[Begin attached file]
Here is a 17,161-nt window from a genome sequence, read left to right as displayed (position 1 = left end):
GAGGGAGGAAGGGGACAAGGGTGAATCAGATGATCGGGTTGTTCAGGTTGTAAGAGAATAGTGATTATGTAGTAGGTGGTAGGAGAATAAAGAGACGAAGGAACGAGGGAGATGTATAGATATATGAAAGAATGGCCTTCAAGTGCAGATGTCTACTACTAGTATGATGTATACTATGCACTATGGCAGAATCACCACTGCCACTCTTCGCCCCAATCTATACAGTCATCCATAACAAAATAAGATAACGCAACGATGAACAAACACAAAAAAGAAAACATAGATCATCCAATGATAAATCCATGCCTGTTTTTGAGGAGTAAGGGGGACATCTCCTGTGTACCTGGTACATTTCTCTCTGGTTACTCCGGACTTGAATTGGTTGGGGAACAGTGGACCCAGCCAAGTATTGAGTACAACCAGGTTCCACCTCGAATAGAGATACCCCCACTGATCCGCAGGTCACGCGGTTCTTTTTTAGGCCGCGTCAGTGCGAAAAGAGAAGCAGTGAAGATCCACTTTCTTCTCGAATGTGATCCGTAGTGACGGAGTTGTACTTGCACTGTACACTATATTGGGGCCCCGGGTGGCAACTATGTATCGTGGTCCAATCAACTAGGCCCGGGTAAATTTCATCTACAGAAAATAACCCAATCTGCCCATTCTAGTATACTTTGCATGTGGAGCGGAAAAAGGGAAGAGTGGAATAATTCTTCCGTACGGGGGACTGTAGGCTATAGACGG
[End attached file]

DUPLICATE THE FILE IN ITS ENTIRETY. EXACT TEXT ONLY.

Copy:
Here is a 17,161-nt window from a genome sequence, read left to right as displayed (position 1 = left end):
GAGGGAGGAAGGGGACAAGGGTGAATCAGATGATCGGGTTGTTCAGGTTGTAAGAGAATAGTGATTATGTAGTAGGTGGTAGGAGAATAAAGAGACGAAGGAACGAGGGAGATGTATAGATATATGAAAGAATGGCCTTCAAGTGCAGATGTCTACTACTAGTATGATGTATACTATGCACTATGGCAGAATCACCACTGCCACTCTTCGCCCCAATCTATACAGTCATCCATAACAAAATAAGATAACGCAACGATGAACAAACACAAAAAAGAAAACATAGATCATCCAATGATAAATCCATGCCTGTTTTTGAGGAGTAAGGGGGACATCTCCTGTGTACCTGGTACATTTCTCTCTGGTTACTCCGGACTTGAATTGGTTGGGGAACAGTGGACCCAGCCAAGTATTGAGTACAACCAGGTTCCACCTCGAATAGAGATACCCCCACTGATCCGCAGGTCACGCGGTTCTTTTTTAGGCCGCGTCAGTGCGAAAAGAGAAGCAGTGAAGATCCACTTTCTTCTCGAATGTGATCCGTAGTGACGGAGTTGTACTTGCACTGTACACTATATTGGGGCCCCGGGTGGCAACTATGTATCGTGGTCCAATCAACTAGGCCCGGGTAAATTTCATCTACAGAAAATAACCCAATCTGCCCATTCTAGTATACTTTGCATGTGGAGCGGAAAAAGGGAAGAGTGGAATAATTCTTCCGTACGGGGGACTGTAGGCTATAGACGG